One Main Street, Walentas Building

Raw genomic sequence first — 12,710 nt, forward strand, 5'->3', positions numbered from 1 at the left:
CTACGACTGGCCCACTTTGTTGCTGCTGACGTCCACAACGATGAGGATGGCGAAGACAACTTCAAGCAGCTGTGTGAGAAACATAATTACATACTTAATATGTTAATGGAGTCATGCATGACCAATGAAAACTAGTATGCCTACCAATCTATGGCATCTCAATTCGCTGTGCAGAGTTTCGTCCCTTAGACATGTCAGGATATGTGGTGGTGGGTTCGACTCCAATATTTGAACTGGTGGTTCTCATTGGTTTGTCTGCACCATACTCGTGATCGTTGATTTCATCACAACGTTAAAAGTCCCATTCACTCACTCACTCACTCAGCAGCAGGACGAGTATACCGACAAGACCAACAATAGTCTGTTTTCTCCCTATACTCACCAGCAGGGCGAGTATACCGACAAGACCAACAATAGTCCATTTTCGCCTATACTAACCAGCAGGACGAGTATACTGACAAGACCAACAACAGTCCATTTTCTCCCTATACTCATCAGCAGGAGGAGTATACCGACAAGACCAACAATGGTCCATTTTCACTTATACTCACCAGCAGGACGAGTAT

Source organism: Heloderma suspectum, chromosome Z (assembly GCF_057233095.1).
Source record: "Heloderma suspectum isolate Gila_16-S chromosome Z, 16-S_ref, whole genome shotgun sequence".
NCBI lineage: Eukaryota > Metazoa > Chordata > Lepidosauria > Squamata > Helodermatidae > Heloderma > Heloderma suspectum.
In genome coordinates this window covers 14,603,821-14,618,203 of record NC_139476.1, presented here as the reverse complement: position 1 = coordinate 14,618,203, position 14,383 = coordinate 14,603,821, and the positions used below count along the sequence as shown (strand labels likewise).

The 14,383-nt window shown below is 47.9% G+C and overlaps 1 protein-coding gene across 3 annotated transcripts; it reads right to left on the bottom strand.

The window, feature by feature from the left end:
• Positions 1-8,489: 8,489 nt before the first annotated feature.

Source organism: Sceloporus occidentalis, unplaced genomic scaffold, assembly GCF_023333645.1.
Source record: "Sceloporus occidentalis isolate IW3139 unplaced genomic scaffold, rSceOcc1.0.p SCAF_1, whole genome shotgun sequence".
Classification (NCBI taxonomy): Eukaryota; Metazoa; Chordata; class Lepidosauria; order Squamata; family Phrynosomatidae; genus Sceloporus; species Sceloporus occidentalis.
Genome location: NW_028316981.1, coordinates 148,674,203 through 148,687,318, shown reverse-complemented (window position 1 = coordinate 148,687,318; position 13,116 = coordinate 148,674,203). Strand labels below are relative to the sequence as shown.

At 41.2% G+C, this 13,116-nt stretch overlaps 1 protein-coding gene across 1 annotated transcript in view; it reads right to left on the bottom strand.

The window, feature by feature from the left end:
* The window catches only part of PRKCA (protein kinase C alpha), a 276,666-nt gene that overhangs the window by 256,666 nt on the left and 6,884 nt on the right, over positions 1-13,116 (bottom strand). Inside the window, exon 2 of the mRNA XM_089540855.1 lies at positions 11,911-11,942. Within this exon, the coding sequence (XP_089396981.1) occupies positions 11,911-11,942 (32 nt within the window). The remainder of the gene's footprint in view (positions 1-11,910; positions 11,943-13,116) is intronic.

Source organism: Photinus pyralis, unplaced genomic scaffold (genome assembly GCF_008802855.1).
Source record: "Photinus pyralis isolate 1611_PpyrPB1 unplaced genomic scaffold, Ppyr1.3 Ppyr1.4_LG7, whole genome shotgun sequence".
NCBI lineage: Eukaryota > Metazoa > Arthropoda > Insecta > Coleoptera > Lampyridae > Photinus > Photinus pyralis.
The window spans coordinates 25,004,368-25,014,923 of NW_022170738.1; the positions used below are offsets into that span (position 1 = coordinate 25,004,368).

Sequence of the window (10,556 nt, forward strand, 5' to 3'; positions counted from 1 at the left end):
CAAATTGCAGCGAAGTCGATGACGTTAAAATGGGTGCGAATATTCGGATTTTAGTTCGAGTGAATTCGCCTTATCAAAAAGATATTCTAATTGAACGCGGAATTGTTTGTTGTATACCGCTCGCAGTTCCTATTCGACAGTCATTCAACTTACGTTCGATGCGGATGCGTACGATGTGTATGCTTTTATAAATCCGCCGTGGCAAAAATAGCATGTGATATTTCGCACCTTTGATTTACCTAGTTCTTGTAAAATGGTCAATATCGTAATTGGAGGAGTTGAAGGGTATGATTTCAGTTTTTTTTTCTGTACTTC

Dumbo, Brooklyn Features: Eleven bays on Main Street, six bays on Plymouth Street, and seven bays on Water Street; wide segmental-arch openings on ground floor; central three bay entrance on Main Street with two rectangular openings flanking a segmental-arch window and two blind segmental arches; segmental arches at second story level; abstracted keystones and brackets above arches; concrete bays to either side of entrance poured in imitation of rusticated stone blocks on lower two stories; concrete smooth above; cornice above second story; narrow central bay on Main Street flanked by wide rectangular bays, each with three windows; paneled incised spandrels beneath windows; facade reads as a series of eleven-story segmental arches; impost blocks above entrance; segmental-arch windows on eleven flanked by raised panels; raised roundels flanking tower; four-story, free-standing, central tower with round arches at the fifteenth story on all four facades; four restored round clock faces set into ornate foliate frames on sixteen; hip roof on tower; Water Street, segmental-arch vehicular entrances in third, fifth, and sixth bays; narrow fourth bay with two windows; seventh bay divided by horizontal concrete pier with recessed panel into entrance to left and two smaller recessed panels to right; seventh bay on upper floors 76 with two rectangular windows divided by concrete pier; two-story extension to east on Water Street with very wide segmental arch on first story and recessed rectangular panel on second story incised with “ROBERT GAIR COMPANY POWER HOUSE”; sixth bay on Plymouth Street with two rectangular windows separated by concrete pier; one-story, two-bay extension to east with rusticated concrete, segmental-arch openings, raised basement with two pairs of horizontal rectangular windows; above full floor is open concrete framework with two rectangular openings, piers, and cornice; modest cornice above eleventh story on all street facades and bolder cornice above twelfth story (except at tower); brackets support cornice at either side of tower; E-shaped eastern elevation arranged with long single openings with five windows in end branches, single openings with three windows in central branch, and three openings, each with three windows, in intermediate areas; single windows facing north and south in branches. Significant alterations: Windows replaced; loading docks and other openings on first story along Main Street, two westernmost bays on Water Street, and five bays on Plymouth Street converted to storefronts; some loading docks cut down to grade; iron cresting atop tower removed; new roof with skylights and gutter on tower; new canopy at entrance; new mechanical equipment on roof. History: 1 Main Street is the most visually dominant building in DUMBO due to its height, massing, and clock tower, and it is the dominant building in “Gairville,” the complex of factory structures erected in DUMBO by industrialist and real estate developer Robert Gair (1839-1927). Gair was born in Edinburgh, in 1839 and came to America at the age of fourteen. He worked as a clerk in a dry goods store in New York City before serving in the Civil War (he reached the rank of captain). In 1864 he opened a business as a paper jobber in New York and then, in partnership with George West from 1867 until 1876, he began manufacturing paper bags with square bottoms He also sold a wide variety of paper goods, many of which he also manufactured on machinery that he had constructed. However, it was Gair’s inventions relating to the manufacture of corrugated paper boxes that resulted in his firm’s growth. In 1870, Gair developed a machine for manufacturing corrugated paper and in 1879 patented a machine for creating folding boxes. According to what appears to be a paid advertisement in the 1924 publication New York: The World’s Metropolis, Gair “revolutionized the folded box business” by arranging “pliable metal rules, formed into the outlines of a box blank, [that] would cut and crease the cardboard, a number of such dies at each stroke of the press produced a group of blanks.” The folding box soon became a basic material for the packaging of food (the National Biscuit Company was an early client). In 1888, as production grew, Gair moved his production from Tribeca to DUMBO. Gair’s choice of a site on the northwest corner of Washington Street and Water Street was influenced by the recent move of his friend, coffee roaster John Arbuckle, to neighboring blocks (see 10 Jay Street). Like other manufacturers, such as Arbuckle, who moved from Manhattan to Brooklyn, Gair moved his family as well, purchasing a mansion on the corner of New York Avenue and Bergen Street in Crown Heights (demolished). The Gair firm expanded into the design and manufacture of a wide variety of packing products, including lithographed labels for cans and boxes. A 1922 advertisement in the Catalogue of the Brooklyn Manufacturers’ Industrial Exposition claimed that